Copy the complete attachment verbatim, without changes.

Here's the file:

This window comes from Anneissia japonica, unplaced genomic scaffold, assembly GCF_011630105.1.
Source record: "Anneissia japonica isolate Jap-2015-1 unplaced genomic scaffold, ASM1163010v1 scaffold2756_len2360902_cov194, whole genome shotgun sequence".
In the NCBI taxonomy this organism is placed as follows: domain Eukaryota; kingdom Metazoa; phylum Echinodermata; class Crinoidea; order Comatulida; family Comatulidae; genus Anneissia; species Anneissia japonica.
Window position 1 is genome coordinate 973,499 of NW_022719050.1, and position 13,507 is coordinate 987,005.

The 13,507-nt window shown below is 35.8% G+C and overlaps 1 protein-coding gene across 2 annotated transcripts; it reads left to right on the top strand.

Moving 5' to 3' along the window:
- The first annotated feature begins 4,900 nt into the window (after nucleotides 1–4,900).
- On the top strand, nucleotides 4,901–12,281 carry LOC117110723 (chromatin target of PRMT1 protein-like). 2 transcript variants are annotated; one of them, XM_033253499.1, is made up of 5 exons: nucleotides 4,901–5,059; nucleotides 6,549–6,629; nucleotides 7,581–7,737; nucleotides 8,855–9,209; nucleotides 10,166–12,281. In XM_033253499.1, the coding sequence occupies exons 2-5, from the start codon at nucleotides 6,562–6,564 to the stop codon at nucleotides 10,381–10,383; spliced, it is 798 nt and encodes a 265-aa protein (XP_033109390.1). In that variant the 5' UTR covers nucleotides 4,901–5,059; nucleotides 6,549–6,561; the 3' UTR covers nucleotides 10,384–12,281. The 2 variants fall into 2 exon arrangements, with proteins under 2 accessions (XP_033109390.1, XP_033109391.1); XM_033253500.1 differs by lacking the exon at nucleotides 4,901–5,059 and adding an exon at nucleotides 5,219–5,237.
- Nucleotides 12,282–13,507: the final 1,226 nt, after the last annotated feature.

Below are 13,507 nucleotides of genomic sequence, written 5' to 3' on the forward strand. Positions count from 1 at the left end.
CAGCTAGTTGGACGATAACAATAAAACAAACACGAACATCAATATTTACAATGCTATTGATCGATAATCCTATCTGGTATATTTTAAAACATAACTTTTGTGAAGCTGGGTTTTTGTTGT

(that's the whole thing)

This window comes from Anneissia japonica, unplaced genomic scaffold, assembly GCF_011630105.1.
Source record: "Anneissia japonica isolate Jap-2015-1 unplaced genomic scaffold, ASM1163010v1 scaffold2756_len2360902_cov194, whole genome shotgun sequence".
In the NCBI taxonomy this organism is placed as follows: domain Eukaryota; kingdom Metazoa; phylum Echinodermata; class Crinoidea; order Comatulida; family Comatulidae; genus Anneissia; species Anneissia japonica.
Window position 1 is genome coordinate 973,499 of NW_022719050.1, and position 13,507 is coordinate 987,005.

The 13,507-nt window shown below is 35.8% G+C and overlaps 1 protein-coding gene across 2 annotated transcripts; it reads left to right on the top strand.

Moving 5' to 3' along the window:
- The first annotated feature begins 4,900 nt into the window (after nucleotides 1–4,900).
- On the top strand, nucleotides 4,901–12,281 carry LOC117110723 (chromatin target of PRMT1 protein-like). 2 transcript variants are annotated; one of them, XM_033253499.1, is made up of 5 exons: nucleotides 4,901–5,059; nucleotides 6,549–6,629; nucleotides 7,581–7,737; nucleotides 8,855–9,209; nucleotides 10,166–12,281. In XM_033253499.1, the coding sequence occupies exons 2-5, from the start codon at nucleotides 6,562–6,564 to the stop codon at nucleotides 10,381–10,383; spliced, it is 798 nt and encodes a 265-aa protein (XP_033109390.1). In that variant the 5' UTR covers nucleotides 4,901–5,059; nucleotides 6,549–6,561; the 3' UTR covers nucleotides 10,384–12,281. The 2 variants fall into 2 exon arrangements, with proteins under 2 accessions (XP_033109390.1, XP_033109391.1); XM_033253500.1 differs by lacking the exon at nucleotides 4,901–5,059 and adding an exon at nucleotides 5,219–5,237.
- Nucleotides 12,282–13,507: the final 1,226 nt, after the last annotated feature.

Below are 13,507 nucleotides of genomic sequence, written 5' to 3' on the forward strand. Positions count from 1 at the left end.
CAGCTAGTTGGACGATAACAATAAAACAAACACGAACATCAATATTTACAATGCTATTGATCGATAATCCTATCTGGTATATTTTAAAACATAACTTTTGTGAAGCTGGGTTTTTGTTGT